"Today," he said with a smile, "I am a man."
Joe Hill did not have to have a bar mitzvah. In the eyes of the conservative congregation at Adath Tikvah-Montefiore in the Rhawnhurst section of Northeast Philadelphia, he already was as full and faithful a Jew as any member of the synagogue.
"I wanted to," he said. "I feel that for all these years, I was trying to live like a Jew. But today topped it all off. I actually showed what being a Jew meant to me. Some people are supposed to be Jewish, but don't live up to it. I try to live up to it."
A James Cagney lookalike, with the same flashing eyes and dancing eyebrows, Hill walked forward in gray yarmulke, with a long fringed prayer shawl over his shoulders, as he was called up for the aliyah, when he recited prayers before and after the reading of the Torah.
His wife, Sydney, watched from the front row as Hill moved slowly with the aid of a cane. She leaned over to her brother, Harry Goldstein, 90, who had flown up from Coral Cables, Fla., for the service, and whispered, "My husband is a rugged individualist."
Hill's son, Mercer, read from the Torah (the first five books of the Old Testament) in a practiced chant, while his grandsons, Alan Fein and David Hill, also participated in the service. Hill's brother-in-law Harry and grand-niece Debbie Rahl opened the ark where the Torah scrolls are kept; his granddaughter Laura Hill and daughter-in-law Jeri Hill closed it. In all, more than 50 family members and friends were present.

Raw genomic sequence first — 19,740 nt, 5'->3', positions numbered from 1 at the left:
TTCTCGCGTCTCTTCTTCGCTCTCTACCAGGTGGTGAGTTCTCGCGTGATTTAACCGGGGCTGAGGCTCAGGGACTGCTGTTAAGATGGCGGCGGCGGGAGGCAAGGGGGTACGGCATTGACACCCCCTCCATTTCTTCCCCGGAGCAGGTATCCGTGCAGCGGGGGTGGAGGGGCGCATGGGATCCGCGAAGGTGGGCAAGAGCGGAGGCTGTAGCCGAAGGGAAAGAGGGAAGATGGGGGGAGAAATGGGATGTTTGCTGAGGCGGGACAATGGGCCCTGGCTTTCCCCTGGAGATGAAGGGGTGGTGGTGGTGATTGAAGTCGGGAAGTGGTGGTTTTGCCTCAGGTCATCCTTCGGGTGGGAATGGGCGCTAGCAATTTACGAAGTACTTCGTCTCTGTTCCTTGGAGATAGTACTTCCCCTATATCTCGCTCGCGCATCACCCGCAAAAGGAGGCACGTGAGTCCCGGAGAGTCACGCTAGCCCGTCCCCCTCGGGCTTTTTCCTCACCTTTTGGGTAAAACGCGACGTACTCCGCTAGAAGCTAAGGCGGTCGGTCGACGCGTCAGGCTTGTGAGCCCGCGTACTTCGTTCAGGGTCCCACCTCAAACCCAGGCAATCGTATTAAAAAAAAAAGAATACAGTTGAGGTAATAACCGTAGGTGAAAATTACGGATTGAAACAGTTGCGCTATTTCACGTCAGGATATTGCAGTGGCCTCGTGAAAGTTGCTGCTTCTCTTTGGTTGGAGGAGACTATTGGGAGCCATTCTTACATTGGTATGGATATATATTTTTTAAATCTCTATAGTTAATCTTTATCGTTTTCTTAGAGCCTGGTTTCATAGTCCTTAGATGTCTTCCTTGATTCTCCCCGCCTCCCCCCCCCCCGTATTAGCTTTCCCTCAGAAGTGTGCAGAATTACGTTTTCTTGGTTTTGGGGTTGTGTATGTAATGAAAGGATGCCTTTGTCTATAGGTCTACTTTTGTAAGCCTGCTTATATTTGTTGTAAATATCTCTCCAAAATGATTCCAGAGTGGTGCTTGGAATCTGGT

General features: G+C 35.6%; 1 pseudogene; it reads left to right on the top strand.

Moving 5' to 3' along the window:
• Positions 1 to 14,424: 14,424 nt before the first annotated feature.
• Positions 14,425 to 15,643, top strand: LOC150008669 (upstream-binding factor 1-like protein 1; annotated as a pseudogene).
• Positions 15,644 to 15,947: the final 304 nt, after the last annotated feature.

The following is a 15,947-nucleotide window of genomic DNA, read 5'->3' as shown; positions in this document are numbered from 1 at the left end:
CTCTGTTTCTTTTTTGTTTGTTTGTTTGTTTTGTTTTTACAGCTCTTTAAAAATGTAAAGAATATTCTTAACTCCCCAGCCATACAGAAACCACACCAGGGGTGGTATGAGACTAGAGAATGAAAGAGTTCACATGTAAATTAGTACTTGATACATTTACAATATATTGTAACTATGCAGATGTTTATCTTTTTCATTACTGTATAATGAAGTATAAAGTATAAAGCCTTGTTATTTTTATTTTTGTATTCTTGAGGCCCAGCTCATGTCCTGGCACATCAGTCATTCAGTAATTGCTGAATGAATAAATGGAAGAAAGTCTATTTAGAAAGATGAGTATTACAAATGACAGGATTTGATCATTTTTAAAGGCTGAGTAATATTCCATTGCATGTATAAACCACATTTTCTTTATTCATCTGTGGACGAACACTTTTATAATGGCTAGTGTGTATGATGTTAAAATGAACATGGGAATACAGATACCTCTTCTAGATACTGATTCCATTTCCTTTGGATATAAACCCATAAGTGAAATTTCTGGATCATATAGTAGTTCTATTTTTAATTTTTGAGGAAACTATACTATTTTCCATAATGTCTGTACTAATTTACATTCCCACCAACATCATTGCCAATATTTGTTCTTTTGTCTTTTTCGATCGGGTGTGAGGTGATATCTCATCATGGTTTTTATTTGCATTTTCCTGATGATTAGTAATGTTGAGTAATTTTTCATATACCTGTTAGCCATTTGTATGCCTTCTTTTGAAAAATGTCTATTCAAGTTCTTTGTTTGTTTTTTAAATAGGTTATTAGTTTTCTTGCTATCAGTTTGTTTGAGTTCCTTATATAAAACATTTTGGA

Hill, who does not read Hebrew, had practiced for weeks to read the Torah in English. But in his excitement, he had forgotten his glasses. He was able, even so, to recite the blessings.
A former cancer patient who 25 years ago underwent a laryngectomy, he had taught himself to speak anew. Now, as he said the ancient words, his voice was gurgling and gravelly.
"It's really inspiring to see that you want to do something like this," said David Gelman, speaking to Hill on behalf of the synagogue.
The timing was not entirely happenstance.
Hill said the Bible teaches that a man can expect to live three score and 10 years. A boy, at age 13, becomes a "son of the commandments," and has his bar mitzvah.
A man who reaches 83, Hill said, has exceeded his life expectancy by 13 years and maybe, therefore, ought to give himself a second bar mitzvah - or, in this case, a first.
"Mr. Hill has had a burning desire to be recognized as a Jew officially. He always felt he missed out on something," said the student rabbi, Howard Cove, 26, who led the service at the synagogue, which at the moment does not have a full-time rabbi.
Afterward, sent home with wishes of mazeltov, Hill sat on a stuffed chair in his home of 14 years on Strahle Street and talked about what his bar mitzvah had meant to him.
"This is what it really means to be a Jew," he said. "Today, I am really a man."
He was 23 and Sydney was 20 when they met. He was born and grew up in an old Irish family in South Philadelphia, serving as an altar boy in his parish. She was also a Philadelphian but was living at the shore to study nursing in an Atlantic City hospital.
When they were married in a civil ceremony, neither's parents liked it.
"They disowned me for six or seven months until he turned Jewish," Mrs. Hill said of her parents.
Said Joe Hill: "My father started to rip me up about it. But I told my father . . . 'You live your life; let me live mine.' That was the end of that argument."
Three times they were married, actually. The last renewal of their vows was on their 50th wedding anniversary.
"I hope it took the third time," said Joe Hill, and his eyelids bumped up and down like an ox cart on a dirt road back in Ireland.
She laughed and said, "It better, my hot-headed Irishman."